In continuation with my previous posts on the Theory of Reactions: The Exception and the Norm and the Theory of Expectations: The Exception and the Norm; let us now delve a bit deeper into the concept of an Exception.
Recall what an Exception is. An Exception is something that is not ordinary, not mundane. In simple words, anything which you see on the street once and you notice it again is an Exception. Exceptions can be awe inspiring (and formidable) like Sachin Tendulkar, Steve Jobs, Narendra Modi, or somewhat moderate like a handicap person, a girl with a half-broken front tooth, or a man with exceptionally big ears.
The Negative Exception: Recall the Exception-Norm Continuum where we discussed that an Exception can be positive, i.e. thinking or seeing it brings out a positive effect on people, like Sachin Tendulkar, Roger Federer. It can also be a negative one where it brings out a negative effect on people, like talking about or seeing a murderer, rapist etc.
The Exceptions need not always be to the extremes. Many times we come across mildly positive or mildly negative Exceptions.
Let’s say there is a girl with half-broken front tooth, and she is not very happy about it. People notice it every time she laughs which makes her uncomfortable. On the Exception-Norm Continuum, she may as well consider herself as a negative Exception, since the reaction that comes out of people is perceived to be negative.
Inadvertently in a world of marketing where fair, thin and beautiful is the trend we are made to look up to, she is embarrassed to face people with the fear that they will make fun of her. It is a different matter whether they actually do so or not, the fear is still there nonetheless.
The same can happen with a handicap, a man with exceptionally big ears, a person who sweats too much, or have any other physical situation which is out of our control.
The question in a situation like this is what is to be done? What should the girl do? What would you do? Of course getting the tooth back in order to be ‘normal’ is one good option. But what if the suffering is such that it can’t be mended? Say a permanent disability.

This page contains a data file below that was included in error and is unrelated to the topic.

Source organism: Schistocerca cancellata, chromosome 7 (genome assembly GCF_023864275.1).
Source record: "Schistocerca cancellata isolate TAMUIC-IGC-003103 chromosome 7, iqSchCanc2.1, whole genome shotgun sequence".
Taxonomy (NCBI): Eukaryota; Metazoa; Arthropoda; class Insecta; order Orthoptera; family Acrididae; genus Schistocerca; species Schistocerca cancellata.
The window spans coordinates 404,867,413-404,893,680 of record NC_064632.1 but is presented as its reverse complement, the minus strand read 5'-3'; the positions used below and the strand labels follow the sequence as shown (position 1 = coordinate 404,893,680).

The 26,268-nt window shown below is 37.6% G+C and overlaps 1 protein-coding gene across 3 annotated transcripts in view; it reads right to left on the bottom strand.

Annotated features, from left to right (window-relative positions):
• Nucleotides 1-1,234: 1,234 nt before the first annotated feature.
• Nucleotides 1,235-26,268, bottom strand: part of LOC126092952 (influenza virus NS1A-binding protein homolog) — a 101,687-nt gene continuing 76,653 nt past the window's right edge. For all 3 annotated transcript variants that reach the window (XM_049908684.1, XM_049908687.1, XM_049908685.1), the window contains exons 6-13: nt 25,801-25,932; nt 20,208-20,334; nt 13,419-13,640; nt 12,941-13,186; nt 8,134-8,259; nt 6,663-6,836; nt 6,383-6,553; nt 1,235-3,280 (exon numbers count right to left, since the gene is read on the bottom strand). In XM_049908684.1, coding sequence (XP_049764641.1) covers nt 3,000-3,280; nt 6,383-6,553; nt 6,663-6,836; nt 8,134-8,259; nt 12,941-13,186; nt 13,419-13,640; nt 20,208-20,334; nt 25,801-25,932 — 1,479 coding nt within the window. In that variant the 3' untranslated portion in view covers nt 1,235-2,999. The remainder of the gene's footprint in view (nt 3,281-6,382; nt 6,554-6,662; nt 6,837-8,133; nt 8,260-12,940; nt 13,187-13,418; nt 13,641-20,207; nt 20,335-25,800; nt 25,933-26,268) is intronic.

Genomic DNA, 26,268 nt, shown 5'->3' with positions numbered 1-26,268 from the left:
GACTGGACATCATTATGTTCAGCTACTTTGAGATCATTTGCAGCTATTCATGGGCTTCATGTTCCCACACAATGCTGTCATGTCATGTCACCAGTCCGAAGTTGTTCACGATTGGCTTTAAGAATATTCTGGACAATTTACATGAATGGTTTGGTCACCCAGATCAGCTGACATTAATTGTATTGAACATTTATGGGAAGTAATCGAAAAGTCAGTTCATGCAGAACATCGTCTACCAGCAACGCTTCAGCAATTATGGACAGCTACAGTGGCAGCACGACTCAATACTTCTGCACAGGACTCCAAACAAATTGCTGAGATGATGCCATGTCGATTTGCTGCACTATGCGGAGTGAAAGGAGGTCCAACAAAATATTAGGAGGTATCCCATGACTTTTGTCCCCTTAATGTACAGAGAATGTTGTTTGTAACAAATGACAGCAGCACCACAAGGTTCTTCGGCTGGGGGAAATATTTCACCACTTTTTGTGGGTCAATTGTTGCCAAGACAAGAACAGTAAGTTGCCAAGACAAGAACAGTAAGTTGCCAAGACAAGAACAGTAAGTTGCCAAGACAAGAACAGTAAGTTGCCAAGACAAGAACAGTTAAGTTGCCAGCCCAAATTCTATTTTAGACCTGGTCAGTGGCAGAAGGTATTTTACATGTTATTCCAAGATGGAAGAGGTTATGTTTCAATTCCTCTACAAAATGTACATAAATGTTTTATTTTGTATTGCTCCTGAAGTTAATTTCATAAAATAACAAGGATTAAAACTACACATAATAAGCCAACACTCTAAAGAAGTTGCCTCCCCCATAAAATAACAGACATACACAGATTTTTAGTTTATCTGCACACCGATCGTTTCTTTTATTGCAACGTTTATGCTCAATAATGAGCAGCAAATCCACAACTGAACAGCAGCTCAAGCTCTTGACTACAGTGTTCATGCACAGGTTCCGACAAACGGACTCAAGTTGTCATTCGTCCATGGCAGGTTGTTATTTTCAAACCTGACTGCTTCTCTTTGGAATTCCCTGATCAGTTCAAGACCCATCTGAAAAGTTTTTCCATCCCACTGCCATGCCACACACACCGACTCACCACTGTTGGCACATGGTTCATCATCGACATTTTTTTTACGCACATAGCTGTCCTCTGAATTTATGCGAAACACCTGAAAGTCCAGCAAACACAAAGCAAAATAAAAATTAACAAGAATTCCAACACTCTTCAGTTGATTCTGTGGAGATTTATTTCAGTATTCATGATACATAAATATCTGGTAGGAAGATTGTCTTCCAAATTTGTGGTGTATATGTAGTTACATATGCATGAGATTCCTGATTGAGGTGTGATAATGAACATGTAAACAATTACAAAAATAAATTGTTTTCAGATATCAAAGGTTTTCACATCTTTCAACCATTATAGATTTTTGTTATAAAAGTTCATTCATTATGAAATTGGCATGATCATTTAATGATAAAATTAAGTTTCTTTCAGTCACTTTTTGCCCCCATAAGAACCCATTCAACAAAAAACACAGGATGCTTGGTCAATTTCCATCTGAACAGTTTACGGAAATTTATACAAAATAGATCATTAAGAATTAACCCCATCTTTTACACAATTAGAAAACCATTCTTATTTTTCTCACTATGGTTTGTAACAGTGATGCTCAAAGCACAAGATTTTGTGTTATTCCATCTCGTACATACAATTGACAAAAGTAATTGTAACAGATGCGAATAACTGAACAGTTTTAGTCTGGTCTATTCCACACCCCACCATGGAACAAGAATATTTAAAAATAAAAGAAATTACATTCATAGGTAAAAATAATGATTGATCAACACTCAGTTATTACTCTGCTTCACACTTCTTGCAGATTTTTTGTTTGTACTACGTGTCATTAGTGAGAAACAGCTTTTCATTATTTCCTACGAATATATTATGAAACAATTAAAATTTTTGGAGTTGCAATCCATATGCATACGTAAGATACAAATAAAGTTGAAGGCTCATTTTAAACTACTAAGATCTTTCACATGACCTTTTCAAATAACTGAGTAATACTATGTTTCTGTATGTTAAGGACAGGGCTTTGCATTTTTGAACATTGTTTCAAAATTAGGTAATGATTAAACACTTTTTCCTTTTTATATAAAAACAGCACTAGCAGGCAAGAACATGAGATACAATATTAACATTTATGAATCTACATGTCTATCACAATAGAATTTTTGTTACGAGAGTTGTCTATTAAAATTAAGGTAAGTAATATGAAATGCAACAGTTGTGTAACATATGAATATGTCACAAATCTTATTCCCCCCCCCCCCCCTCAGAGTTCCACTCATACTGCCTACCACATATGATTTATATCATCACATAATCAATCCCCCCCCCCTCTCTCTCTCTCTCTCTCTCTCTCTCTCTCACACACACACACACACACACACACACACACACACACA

With the understanding that the human mind automatically reacts to Exceptions without us even realizing it, and the fact that till the time the disability is not actually physically affecting me in my performance, I think this gazing or comments or whatever the reaction may be should be considered an Expectation with nothing to be embarrassed or ashamed of.
Having suffered with this little issue for years (due to a medical situation called Hyperhidrosis), I am now okay with my little lacuna which leads to eye-gazing at me in certain situations. Most of my close associates may not even notice it but it affects my psyche whenever I am in an embarrassing situation. However the fact that I cannot but more importantly I should not do anything about it since it does not affect my performance gives me a sense of comfort, otherwise I would have had spent my energy running here and there to find a cure (most of which are temporary and costly in my case).
I become an Exception in certain situations and feel uncomfortable as a result. But having understood how the human mind reacts to all kinds of Exceptions, I have now understood that the reaction I get is nothing new, it is coming from people because of the way our mind is conditioned.
Having become an Exception, I have also understood that it makes little sense for me to put over-stress on other people’s physical appearance, especially on things which are not in their control.
Think-it-over: Can you think of a time when you were the victim, when you were the negative Exception, and were the subject of an eye-gazing or other similar reaction by others? Try to imagine how it felt when it happened to you. I’m sure you will agree that it’s not the best of the feelings. Now think of the last time you stared at someone for a minor defect in their appearance. Imagine how they might have felt because of your little gaze at them.
This cycle of I vs. them keeps on going, where sometimes they react at me and sometimes I react at them. Understanding this juggle as a part of the process and not getting physically and psychologically affected by it too much is what differentiates the strong from the weak.
Also keeping in mind that my reaction is affecting others in the same way as their reaction is affecting me, helps me to at least control my reactions and keep it at a minimum so as to minimize any negative impact it may have on the other person.